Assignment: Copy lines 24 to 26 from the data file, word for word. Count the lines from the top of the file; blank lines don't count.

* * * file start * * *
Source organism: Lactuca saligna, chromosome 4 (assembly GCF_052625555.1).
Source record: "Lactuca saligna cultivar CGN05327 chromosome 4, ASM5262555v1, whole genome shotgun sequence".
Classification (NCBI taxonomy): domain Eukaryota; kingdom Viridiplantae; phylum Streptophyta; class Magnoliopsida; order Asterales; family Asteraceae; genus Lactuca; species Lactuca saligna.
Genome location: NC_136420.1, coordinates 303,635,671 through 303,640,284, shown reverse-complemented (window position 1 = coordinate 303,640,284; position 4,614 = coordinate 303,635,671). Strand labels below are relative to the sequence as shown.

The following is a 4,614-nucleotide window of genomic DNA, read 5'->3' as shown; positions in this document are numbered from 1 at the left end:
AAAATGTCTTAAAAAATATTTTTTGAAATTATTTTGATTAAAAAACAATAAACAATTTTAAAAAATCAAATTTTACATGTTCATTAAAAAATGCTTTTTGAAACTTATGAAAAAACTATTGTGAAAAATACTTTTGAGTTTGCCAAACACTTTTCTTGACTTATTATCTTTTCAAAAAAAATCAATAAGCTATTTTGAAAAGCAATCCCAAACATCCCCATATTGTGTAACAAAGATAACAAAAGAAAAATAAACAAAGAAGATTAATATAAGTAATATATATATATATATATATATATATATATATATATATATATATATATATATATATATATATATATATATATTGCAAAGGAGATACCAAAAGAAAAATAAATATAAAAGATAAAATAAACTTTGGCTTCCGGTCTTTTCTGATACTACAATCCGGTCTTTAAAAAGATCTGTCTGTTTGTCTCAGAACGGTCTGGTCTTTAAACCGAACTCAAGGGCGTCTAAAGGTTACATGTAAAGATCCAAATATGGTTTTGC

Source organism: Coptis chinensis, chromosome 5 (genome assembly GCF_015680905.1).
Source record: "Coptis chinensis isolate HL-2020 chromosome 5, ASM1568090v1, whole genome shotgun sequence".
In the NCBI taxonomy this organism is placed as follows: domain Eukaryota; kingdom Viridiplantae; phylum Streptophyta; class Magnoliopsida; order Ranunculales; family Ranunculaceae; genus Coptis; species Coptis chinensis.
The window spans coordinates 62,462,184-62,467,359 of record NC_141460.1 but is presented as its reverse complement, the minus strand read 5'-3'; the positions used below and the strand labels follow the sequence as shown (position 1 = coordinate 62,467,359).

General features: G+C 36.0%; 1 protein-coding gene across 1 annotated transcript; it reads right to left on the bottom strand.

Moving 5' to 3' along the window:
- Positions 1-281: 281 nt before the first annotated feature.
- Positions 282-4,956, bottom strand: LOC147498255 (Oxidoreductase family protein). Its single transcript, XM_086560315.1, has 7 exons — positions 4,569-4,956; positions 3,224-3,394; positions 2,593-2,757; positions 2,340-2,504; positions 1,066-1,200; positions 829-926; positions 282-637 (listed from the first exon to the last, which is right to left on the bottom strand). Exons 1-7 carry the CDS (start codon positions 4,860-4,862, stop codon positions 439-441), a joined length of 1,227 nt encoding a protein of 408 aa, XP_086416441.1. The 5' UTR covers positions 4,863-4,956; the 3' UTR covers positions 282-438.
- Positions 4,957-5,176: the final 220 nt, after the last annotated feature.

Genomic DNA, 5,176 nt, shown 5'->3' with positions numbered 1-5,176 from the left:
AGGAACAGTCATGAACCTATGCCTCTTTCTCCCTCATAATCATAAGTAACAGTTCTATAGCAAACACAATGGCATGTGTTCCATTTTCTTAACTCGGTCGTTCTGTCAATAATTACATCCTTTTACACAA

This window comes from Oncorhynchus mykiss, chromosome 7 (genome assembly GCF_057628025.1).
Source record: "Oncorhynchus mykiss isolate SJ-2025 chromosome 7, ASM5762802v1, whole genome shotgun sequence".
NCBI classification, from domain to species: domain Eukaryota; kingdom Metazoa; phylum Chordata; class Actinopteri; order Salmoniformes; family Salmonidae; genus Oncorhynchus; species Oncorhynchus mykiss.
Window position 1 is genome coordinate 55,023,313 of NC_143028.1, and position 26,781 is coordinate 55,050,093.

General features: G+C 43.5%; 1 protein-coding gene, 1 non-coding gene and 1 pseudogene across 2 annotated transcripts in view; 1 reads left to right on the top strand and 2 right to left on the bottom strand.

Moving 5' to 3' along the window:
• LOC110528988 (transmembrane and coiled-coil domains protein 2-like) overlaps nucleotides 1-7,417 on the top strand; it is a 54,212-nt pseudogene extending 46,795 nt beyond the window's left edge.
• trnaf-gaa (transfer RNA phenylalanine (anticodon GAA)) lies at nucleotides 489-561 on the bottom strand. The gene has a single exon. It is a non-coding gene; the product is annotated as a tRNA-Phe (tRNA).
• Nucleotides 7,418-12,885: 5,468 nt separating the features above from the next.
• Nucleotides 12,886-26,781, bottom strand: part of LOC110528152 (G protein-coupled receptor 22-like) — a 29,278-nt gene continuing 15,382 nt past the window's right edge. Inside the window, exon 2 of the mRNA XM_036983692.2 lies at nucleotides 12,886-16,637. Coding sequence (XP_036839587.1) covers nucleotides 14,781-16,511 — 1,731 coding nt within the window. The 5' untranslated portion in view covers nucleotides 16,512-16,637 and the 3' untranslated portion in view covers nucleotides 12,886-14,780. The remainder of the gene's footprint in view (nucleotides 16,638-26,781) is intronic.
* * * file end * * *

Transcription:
• LOC110528988 (transmembrane and coiled-coil domains protein 2-like) overlaps nucleotides 1-7,417 on the top strand; it is a 54,212-nt pseudogene extending 46,795 nt beyond the window's left edge.
• trnaf-gaa (transfer RNA phenylalanine (anticodon GAA)) lies at nucleotides 489-561 on the bottom strand. The gene has a single exon. It is a non-coding gene; the product is annotated as a tRNA-Phe (tRNA).
• Nucleotides 7,418-12,885: 5,468 nt separating the features above from the next.